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Who Controls the Purse Strings? A Longitudinal Study of Gender and Donations in Canadian Politics

Published online by Cambridge University Press:  16 November 2020

Erin Tolley
University of Toronto
Randy Besco
University of Toronto
Semra Sevi
Université de Montréal


Gender gaps in voter turnout and electoral representation have narrowed, but other forms of gender inequality remain. We examine gendered differences in donations: who donates and to whom? Donations furnish campaigns with necessary resources, provide voters with cues about candidate viability, and influence which issues politicians prioritize. We exploit an administrative data set to analyze donations to Canadian parties and candidates over a 25-year period. We use an automated classifier to estimate donor gender and then link these data to candidate and party characteristics. Importantly, and in contrast to null effects from research on gender affinity voting, we find women are more likely to donate to women candidates, but women donate less often and in smaller amounts than men. The lack of formal gendered donor networks and the reliance on more informal, male-dominated local connections may influence women donors’ behavior. Change over a quarter century has been modest, and large gender gaps persist.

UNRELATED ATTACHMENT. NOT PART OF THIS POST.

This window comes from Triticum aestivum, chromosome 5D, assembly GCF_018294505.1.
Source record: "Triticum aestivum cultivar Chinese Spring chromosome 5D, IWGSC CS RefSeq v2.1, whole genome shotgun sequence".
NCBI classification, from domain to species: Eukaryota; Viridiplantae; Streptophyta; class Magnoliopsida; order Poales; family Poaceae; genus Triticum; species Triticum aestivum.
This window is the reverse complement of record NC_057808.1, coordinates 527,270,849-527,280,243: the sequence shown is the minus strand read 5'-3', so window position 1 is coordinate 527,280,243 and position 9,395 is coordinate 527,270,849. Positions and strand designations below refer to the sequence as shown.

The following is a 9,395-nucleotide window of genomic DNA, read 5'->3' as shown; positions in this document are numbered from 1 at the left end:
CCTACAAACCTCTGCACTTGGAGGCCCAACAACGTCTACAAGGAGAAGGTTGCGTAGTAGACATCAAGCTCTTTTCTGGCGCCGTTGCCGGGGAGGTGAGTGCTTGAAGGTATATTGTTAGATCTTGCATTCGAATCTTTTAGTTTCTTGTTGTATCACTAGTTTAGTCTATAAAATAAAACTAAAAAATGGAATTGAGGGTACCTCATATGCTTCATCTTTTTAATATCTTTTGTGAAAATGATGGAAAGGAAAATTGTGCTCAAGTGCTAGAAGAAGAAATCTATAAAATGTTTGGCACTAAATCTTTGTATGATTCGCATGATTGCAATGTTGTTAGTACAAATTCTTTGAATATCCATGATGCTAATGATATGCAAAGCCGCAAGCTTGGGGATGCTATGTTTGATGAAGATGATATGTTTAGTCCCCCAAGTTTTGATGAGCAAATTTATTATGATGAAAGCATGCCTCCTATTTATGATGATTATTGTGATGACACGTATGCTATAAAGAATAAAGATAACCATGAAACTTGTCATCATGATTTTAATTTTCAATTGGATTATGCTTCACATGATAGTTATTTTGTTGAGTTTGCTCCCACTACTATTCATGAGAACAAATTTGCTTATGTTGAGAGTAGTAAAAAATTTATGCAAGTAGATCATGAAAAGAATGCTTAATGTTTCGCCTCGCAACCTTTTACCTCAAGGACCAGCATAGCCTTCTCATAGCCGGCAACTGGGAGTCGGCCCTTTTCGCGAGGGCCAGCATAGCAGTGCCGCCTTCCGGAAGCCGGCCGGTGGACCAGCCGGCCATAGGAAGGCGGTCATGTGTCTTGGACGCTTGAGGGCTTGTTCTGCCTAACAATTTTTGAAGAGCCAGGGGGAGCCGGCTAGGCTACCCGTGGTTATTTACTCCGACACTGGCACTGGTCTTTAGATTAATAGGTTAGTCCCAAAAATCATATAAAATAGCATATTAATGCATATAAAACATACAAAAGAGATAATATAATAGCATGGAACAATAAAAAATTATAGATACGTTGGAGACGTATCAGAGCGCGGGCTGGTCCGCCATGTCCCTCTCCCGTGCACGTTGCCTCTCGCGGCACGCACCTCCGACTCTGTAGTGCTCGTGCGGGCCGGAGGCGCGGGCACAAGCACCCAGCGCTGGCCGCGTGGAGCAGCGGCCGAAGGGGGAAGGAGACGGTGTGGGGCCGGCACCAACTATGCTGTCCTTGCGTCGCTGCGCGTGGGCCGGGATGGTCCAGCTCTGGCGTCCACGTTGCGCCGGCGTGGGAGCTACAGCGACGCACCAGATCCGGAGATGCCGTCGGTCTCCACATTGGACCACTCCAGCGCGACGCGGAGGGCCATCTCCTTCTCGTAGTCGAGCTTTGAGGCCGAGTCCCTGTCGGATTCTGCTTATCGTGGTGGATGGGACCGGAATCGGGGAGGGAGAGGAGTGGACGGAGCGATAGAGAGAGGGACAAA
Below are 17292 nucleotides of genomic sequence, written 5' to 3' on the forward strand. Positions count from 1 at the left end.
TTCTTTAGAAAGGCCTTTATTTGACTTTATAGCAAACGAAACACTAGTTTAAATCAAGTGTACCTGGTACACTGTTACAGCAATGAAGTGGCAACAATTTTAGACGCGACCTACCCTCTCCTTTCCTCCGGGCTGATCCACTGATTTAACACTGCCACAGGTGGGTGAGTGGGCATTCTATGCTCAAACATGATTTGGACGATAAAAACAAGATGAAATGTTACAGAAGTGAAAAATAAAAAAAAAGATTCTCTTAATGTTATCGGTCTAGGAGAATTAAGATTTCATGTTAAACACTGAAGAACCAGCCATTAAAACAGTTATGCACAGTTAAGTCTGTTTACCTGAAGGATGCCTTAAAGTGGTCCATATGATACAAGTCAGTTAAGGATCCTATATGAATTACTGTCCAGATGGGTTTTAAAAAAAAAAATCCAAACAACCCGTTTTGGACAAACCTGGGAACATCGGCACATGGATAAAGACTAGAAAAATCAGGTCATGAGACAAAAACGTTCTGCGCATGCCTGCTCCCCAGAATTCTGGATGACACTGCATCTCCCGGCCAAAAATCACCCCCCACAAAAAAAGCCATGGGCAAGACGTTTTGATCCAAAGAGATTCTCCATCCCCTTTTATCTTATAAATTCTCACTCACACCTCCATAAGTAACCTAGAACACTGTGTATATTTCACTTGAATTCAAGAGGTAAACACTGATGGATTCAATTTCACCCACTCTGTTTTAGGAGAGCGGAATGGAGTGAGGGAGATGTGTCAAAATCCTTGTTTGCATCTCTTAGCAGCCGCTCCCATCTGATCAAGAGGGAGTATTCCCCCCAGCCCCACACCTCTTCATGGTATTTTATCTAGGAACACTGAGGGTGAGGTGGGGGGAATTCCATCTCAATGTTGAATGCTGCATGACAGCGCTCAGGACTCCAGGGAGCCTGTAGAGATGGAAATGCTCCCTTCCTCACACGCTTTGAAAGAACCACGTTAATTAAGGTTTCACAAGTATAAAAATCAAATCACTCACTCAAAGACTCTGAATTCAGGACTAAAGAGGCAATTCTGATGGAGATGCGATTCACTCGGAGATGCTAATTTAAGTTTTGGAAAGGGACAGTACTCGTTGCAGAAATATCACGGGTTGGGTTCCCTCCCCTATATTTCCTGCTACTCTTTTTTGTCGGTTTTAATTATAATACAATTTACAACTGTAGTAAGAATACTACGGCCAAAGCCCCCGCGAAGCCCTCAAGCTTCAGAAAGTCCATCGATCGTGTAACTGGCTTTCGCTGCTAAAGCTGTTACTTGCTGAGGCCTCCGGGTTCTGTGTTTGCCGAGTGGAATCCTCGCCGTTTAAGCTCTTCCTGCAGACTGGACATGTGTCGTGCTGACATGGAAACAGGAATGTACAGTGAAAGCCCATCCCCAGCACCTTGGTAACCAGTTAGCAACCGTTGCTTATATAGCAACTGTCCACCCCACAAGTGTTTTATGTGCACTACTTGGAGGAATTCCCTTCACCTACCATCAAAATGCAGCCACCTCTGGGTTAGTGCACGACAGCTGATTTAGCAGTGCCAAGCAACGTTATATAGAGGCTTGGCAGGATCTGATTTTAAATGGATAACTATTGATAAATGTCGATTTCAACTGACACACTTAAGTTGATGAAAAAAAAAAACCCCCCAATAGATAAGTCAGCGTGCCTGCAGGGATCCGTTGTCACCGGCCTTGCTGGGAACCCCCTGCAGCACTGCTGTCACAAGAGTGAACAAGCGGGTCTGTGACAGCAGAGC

Research Article
Copyright © The Author(s), 2020. Published by Cambridge University Press on behalf of The Women and Politics Research Section of the American Political Science Association.

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This research was supported by an Insight Development Grant from the Social Sciences and Humanities Research Council (Grant no. 430-2016-00650). Research assistance was provided by Sheeriza Azeez and Anna Johnson. A draft of this article was presented at the 2019 meeting of the Canadian Political Science Association. We are grateful for suggestions we received from conference participants and from the journal's anonymous reviewers.



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